When you are happy with the etching the wax must be removed which is done by a heated water bath.  First I rinse the specimen and soak it in water for 6-12 hours.   Then I place the specimen in a pot filled with a solution of water and sodium hydroxide (base) and place it on a hot plate.  The solution with the specimen is then brought to about 80-85 Co or about 180 Fo. The heated solution melts the wax and the base acts as a wetting agent to lift all of the wax off the specimen and also to completely neutralize the acid that entered the specimen during the long periods of soaking.  

Once the wax has melted off the specimen I let the pot cool slowly to room temperature.  The melted wax floats to the surface of the pot and when cool is easy to scoop out and reuse if you want to.  The specimen is then placed in water and allowed to soak for a 6-12 hours.  I do this 2-3 times.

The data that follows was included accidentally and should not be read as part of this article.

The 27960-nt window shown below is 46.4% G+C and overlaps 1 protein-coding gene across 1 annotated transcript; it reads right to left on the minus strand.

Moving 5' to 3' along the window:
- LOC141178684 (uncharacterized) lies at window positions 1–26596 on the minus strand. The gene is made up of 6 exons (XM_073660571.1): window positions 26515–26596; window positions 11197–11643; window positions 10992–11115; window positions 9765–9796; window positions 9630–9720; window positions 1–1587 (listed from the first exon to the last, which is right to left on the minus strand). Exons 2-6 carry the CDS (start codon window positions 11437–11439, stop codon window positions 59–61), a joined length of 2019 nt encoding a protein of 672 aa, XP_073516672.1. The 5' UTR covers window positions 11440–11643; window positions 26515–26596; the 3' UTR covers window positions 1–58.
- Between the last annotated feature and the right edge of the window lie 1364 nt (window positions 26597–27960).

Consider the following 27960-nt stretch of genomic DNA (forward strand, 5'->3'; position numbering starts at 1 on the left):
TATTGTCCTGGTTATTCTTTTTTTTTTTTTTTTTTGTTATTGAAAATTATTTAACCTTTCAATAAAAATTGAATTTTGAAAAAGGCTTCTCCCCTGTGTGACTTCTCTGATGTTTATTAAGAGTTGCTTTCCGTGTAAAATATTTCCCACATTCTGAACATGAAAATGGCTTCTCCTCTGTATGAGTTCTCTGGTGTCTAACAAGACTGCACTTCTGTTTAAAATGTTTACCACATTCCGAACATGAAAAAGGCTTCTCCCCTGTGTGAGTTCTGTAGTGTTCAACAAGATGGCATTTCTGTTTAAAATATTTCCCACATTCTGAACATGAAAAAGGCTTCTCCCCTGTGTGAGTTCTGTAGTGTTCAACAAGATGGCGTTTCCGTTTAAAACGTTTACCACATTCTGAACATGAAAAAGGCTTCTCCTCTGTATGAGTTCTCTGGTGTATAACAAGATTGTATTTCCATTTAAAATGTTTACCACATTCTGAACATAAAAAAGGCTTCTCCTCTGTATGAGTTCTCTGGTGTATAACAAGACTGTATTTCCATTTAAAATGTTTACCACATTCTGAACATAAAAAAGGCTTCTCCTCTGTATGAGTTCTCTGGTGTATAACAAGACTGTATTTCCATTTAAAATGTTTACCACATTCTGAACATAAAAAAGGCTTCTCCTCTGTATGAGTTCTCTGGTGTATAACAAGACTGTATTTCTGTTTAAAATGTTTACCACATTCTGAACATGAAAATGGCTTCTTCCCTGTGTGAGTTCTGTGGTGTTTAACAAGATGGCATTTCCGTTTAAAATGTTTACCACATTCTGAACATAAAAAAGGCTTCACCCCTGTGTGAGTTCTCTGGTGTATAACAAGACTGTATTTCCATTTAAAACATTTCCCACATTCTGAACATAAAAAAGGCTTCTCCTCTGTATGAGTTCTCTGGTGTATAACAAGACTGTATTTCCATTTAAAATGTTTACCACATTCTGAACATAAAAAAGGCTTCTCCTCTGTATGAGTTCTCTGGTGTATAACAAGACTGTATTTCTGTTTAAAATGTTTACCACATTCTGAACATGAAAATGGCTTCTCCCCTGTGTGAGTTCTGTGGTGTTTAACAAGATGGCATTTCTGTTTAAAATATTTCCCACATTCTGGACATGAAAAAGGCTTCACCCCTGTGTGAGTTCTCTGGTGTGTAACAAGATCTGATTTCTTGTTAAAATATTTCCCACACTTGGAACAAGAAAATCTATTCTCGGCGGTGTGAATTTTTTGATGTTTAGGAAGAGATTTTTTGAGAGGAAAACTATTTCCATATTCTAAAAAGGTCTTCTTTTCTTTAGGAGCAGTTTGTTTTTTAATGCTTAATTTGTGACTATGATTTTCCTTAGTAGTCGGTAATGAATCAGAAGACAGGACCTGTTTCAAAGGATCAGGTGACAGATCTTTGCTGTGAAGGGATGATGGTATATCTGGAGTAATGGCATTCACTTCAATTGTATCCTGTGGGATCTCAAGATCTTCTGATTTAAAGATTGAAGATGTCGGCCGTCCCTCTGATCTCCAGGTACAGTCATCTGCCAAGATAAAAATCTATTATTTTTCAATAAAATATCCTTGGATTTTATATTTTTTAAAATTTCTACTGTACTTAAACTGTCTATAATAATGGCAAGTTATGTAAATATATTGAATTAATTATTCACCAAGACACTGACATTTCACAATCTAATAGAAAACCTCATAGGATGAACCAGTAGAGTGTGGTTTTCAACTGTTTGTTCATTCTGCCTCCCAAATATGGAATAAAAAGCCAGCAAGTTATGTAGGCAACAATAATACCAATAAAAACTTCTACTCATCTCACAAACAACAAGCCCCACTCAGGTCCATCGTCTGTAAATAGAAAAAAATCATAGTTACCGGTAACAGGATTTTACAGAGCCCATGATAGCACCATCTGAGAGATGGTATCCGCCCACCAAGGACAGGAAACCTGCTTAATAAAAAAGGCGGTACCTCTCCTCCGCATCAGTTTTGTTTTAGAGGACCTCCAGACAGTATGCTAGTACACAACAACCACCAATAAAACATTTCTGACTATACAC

Final cleaning can be done with ultrasound bath and an immersion of the specimen in a solution of ammonium bifluoride (folks this is VERY, VERY, VERY, VERY dangerous stuff.  If it comes into contact with your skin you will kiss that skin good bye in a few days and you will be left with a long term physical problem and potentially worse!).   This chemical will really brighten up the neptunite and will aid in removing any excess gel that formed during your etching process if your acid bath was too strong.  I advocate the use of a toothpick or dental tool and a quick bath in an ultrasonic as the final step in lieu of the above chemistry.

To be done right an average specimen requires no less than 3 days of personal attention.  Many require a great deal more!  In the past I have personally spent over 2 weeks on one rock!  Doing the work with batches of specimens is the only way.  It is easy to see why specimen prices are what they are for this rare mineral given the amount of time it takes to make these specimens look the way they do!  Trust me, the labor costs of cleaning these specimens correctly is never fully recovered...